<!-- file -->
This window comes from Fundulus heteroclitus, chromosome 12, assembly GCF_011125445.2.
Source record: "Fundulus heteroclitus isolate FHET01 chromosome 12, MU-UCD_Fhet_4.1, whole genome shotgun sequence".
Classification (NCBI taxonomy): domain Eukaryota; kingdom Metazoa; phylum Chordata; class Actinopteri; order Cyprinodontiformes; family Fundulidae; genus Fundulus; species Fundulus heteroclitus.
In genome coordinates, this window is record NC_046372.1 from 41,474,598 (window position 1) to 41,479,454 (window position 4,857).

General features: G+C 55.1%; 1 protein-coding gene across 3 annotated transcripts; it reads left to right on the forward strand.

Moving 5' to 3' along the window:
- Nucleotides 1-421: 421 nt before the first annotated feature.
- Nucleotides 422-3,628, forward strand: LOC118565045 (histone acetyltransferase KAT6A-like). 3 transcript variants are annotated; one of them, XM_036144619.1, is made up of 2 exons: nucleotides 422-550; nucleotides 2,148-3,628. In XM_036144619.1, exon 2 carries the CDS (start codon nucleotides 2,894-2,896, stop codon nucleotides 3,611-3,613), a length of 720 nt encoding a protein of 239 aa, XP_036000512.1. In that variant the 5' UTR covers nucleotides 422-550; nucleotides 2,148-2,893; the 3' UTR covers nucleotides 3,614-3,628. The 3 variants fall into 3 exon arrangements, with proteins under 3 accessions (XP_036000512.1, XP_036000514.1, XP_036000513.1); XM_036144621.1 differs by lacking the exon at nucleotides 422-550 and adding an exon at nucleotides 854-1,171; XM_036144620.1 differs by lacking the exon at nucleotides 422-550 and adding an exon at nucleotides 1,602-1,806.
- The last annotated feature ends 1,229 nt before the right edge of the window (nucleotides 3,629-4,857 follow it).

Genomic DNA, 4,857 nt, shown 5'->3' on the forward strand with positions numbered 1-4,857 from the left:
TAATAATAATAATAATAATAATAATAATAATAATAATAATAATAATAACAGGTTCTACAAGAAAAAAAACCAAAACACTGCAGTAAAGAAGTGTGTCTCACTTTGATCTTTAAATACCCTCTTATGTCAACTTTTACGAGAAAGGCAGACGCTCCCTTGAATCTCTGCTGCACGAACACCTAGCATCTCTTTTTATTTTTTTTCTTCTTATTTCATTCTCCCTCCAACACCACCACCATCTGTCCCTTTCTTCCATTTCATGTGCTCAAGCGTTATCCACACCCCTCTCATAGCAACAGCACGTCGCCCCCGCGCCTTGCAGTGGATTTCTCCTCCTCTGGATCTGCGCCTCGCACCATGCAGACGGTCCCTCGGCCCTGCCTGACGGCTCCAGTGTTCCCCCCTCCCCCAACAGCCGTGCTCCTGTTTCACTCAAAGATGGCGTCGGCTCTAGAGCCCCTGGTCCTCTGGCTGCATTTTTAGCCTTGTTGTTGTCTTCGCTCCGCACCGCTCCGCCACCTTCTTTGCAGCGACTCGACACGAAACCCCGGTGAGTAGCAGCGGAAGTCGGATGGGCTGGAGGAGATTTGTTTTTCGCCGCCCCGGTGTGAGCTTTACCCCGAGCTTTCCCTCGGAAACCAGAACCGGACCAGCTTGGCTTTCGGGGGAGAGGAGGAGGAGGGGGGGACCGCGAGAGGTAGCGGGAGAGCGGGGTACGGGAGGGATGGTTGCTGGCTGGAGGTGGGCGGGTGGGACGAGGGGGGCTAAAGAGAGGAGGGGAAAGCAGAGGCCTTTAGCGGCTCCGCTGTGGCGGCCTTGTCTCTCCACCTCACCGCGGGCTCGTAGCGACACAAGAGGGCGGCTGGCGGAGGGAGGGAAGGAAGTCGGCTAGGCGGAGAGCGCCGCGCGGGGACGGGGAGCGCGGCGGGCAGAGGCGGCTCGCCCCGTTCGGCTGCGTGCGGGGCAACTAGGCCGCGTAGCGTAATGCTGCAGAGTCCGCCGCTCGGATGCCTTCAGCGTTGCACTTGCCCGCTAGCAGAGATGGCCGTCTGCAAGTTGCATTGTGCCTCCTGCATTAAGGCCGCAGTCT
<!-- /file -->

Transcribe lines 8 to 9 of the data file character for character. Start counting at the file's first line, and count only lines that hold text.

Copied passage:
- Nucleotides 422-3,628, forward strand: LOC118565045 (histone acetyltransferase KAT6A-like). 3 transcript variants are annotated; one of them, XM_036144619.1, is made up of 2 exons: nucleotides 422-550; nucleotides 2,148-3,628. In XM_036144619.1, exon 2 carries the CDS (start codon nucleotides 2,894-2,896, stop codon nucleotides 3,611-3,613), a length of 720 nt encoding a protein of 239 aa, XP_036000512.1. In that variant the 5' UTR covers nucleotides 422-550; nucleotides 2,148-2,893; the 3' UTR covers nucleotides 3,614-3,628. The 3 variants fall into 3 exon arrangements, with proteins under 3 accessions (XP_036000512.1, XP_036000514.1, XP_036000513.1); XM_036144621.1 differs by lacking the exon at nucleotides 422-550 and adding an exon at nucleotides 854-1,171; XM_036144620.1 differs by lacking the exon at nucleotides 422-550 and adding an exon at nucleotides 1,602-1,806.
- The last annotated feature ends 1,229 nt before the right edge of the window (nucleotides 3,629-4,857 follow it).